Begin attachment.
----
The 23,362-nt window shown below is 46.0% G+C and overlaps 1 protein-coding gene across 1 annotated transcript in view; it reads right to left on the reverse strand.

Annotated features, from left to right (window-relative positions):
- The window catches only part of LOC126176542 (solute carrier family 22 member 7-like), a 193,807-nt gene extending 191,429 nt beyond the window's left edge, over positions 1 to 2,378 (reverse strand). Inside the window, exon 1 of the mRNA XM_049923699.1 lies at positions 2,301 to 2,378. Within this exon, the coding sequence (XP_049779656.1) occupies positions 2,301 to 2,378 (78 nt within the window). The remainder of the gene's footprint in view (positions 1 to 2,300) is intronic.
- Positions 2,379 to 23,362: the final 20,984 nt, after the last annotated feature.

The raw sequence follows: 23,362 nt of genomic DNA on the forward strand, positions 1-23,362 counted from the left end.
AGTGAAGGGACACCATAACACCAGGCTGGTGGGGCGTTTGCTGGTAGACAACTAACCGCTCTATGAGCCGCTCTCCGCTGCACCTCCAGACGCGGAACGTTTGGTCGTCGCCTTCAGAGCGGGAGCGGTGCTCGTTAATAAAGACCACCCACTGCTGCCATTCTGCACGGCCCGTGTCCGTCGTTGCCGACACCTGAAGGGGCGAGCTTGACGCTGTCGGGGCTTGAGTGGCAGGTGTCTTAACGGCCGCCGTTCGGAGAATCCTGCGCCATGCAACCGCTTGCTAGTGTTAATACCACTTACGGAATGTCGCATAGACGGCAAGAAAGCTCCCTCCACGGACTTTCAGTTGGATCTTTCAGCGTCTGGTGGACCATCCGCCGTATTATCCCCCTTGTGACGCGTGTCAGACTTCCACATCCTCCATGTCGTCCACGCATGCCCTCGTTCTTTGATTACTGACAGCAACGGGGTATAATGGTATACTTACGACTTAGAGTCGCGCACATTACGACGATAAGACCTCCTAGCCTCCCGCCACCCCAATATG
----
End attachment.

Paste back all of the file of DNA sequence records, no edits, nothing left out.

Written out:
The 23,362-nt window shown below is 46.0% G+C and overlaps 1 protein-coding gene across 1 annotated transcript in view; it reads right to left on the reverse strand.

Annotated features, from left to right (window-relative positions):
- The window catches only part of LOC126176542 (solute carrier family 22 member 7-like), a 193,807-nt gene extending 191,429 nt beyond the window's left edge, over positions 1 to 2,378 (reverse strand). Inside the window, exon 1 of the mRNA XM_049923699.1 lies at positions 2,301 to 2,378. Within this exon, the coding sequence (XP_049779656.1) occupies positions 2,301 to 2,378 (78 nt within the window). The remainder of the gene's footprint in view (positions 1 to 2,300) is intronic.
- Positions 2,379 to 23,362: the final 20,984 nt, after the last annotated feature.

The raw sequence follows: 23,362 nt of genomic DNA on the forward strand, positions 1-23,362 counted from the left end.
AGTGAAGGGACACCATAACACCAGGCTGGTGGGGCGTTTGCTGGTAGACAACTAACCGCTCTATGAGCCGCTCTCCGCTGCACCTCCAGACGCGGAACGTTTGGTCGTCGCCTTCAGAGCGGGAGCGGTGCTCGTTAATAAAGACCACCCACTGCTGCCATTCTGCACGGCCCGTGTCCGTCGTTGCCGACACCTGAAGGGGCGAGCTTGACGCTGTCGGGGCTTGAGTGGCAGGTGTCTTAACGGCCGCCGTTCGGAGAATCCTGCGCCATGCAACCGCTTGCTAGTGTTAATACCACTTACGGAATGTCGCATAGACGGCAAGAAAGCTCCCTCCACGGACTTTCAGTTGGATCTTTCAGCGTCTGGTGGACCATCCGCCGTATTATCCCCCTTGTGACGCGTGTCAGACTTCCACATCCTCCATGTCGTCCACGCATGCCCTCGTTCTTTGATTACTGACAGCAACGGGGTATAATGGTATACTTACGACTTAGAGTCGCGCACATTACGACGATAAGACCTCCTAGCCTCCCGCCACCCCAATATG